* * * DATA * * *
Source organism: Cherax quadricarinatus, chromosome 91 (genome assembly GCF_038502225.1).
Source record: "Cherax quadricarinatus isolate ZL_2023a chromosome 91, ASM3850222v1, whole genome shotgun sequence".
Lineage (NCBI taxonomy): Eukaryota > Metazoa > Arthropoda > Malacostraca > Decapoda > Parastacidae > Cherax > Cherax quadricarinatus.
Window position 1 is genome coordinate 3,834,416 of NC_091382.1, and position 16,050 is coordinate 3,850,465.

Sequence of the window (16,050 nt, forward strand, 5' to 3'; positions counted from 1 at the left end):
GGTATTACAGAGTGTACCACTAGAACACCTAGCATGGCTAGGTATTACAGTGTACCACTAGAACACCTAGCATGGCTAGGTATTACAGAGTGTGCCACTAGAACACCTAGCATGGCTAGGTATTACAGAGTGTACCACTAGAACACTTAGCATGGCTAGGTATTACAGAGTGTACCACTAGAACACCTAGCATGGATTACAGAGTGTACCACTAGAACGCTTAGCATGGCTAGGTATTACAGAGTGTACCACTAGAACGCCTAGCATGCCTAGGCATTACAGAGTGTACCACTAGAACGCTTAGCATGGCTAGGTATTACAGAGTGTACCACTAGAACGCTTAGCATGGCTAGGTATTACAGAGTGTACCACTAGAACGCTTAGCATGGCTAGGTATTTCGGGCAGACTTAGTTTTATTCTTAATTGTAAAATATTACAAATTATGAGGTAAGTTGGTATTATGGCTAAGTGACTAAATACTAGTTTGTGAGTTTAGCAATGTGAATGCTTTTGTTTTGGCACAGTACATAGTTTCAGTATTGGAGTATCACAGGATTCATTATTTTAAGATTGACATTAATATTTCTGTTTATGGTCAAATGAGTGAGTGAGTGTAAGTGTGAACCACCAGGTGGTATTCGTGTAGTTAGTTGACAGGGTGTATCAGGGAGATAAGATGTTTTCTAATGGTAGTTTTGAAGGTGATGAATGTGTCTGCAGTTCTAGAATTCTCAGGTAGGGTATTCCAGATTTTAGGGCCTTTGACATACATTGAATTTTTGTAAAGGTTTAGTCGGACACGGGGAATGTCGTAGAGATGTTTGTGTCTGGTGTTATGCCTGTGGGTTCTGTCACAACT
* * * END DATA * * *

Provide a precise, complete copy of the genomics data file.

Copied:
Source organism: Cherax quadricarinatus, chromosome 91 (genome assembly GCF_038502225.1).
Source record: "Cherax quadricarinatus isolate ZL_2023a chromosome 91, ASM3850222v1, whole genome shotgun sequence".
Lineage (NCBI taxonomy): Eukaryota > Metazoa > Arthropoda > Malacostraca > Decapoda > Parastacidae > Cherax > Cherax quadricarinatus.
Window position 1 is genome coordinate 3,834,416 of NC_091382.1, and position 16,050 is coordinate 3,850,465.

Sequence of the window (16,050 nt, forward strand, 5' to 3'; positions counted from 1 at the left end):
GGTATTACAGAGTGTACCACTAGAACACCTAGCATGGCTAGGTATTACAGTGTACCACTAGAACACCTAGCATGGCTAGGTATTACAGAGTGTGCCACTAGAACACCTAGCATGGCTAGGTATTACAGAGTGTACCACTAGAACACTTAGCATGGCTAGGTATTACAGAGTGTACCACTAGAACACCTAGCATGGATTACAGAGTGTACCACTAGAACGCTTAGCATGGCTAGGTATTACAGAGTGTACCACTAGAACGCCTAGCATGCCTAGGCATTACAGAGTGTACCACTAGAACGCTTAGCATGGCTAGGTATTACAGAGTGTACCACTAGAACGCTTAGCATGGCTAGGTATTACAGAGTGTACCACTAGAACGCTTAGCATGGCTAGGTATTTCGGGCAGACTTAGTTTTATTCTTAATTGTAAAATATTACAAATTATGAGGTAAGTTGGTATTATGGCTAAGTGACTAAATACTAGTTTGTGAGTTTAGCAATGTGAATGCTTTTGTTTTGGCACAGTACATAGTTTCAGTATTGGAGTATCACAGGATTCATTATTTTAAGATTGACATTAATATTTCTGTTTATGGTCAAATGAGTGAGTGAGTGTAAGTGTGAACCACCAGGTGGTATTCGTGTAGTTAGTTGACAGGGTGTATCAGGGAGATAAGATGTTTTCTAATGGTAGTTTTGAAGGTGATGAATGTGTCTGCAGTTCTAGAATTCTCAGGTAGGGTATTCCAGATTTTAGGGCCTTTGACATACATTGAATTTTTGTAAAGGTTTAGTCGGACACGGGGAATGTCGTAGAGATGTTTGTGTCTGGTGTTATGCCTGTGGGTTCTGTCACAACT